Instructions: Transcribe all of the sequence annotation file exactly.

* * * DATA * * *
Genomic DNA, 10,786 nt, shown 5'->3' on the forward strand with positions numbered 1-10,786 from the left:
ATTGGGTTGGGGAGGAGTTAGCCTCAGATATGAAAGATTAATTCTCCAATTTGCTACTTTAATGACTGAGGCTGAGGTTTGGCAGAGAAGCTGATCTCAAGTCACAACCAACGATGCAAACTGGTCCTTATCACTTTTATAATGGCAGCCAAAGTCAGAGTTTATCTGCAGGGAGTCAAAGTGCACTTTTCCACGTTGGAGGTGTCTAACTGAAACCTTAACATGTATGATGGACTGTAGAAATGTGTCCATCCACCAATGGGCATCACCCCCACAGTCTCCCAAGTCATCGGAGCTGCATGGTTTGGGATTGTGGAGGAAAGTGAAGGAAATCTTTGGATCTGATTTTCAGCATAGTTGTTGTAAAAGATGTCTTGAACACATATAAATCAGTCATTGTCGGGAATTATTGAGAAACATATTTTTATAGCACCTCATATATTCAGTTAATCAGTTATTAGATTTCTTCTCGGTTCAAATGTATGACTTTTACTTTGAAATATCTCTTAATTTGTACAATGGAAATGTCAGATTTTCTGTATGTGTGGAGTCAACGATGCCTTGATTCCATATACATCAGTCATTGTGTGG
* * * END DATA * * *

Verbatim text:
Genomic DNA, 10,786 nt, shown 5'->3' on the forward strand with positions numbered 1-10,786 from the left:
ATTGGGTTGGGGAGGAGTTAGCCTCAGATATGAAAGATTAATTCTCCAATTTGCTACTTTAATGACTGAGGCTGAGGTTTGGCAGAGAAGCTGATCTCAAGTCACAACCAACGATGCAAACTGGTCCTTATCACTTTTATAATGGCAGCCAAAGTCAGAGTTTATCTGCAGGGAGTCAAAGTGCACTTTTCCACGTTGGAGGTGTCTAACTGAAACCTTAACATGTATGATGGACTGTAGAAATGTGTCCATCCACCAATGGGCATCACCCCCACAGTCTCCCAAGTCATCGGAGCTGCATGGTTTGGGATTGTGGAGGAAAGTGAAGGAAATCTTTGGATCTGATTTTCAGCATAGTTGTTGTAAAAGATGTCTTGAACACATATAAATCAGTCATTGTCGGGAATTATTGAGAAACATATTTTTATAGCACCTCATATATTCAGTTAATCAGTTATTAGATTTCTTCTCGGTTCAAATGTATGACTTTTACTTTGAAATATCTCTTAATTTGTACAATGGAAATGTCAGATTTTCTGTATGTGTGGAGTCAACGATGCCTTGATTCCATATACATCAGTCATTGTGTGG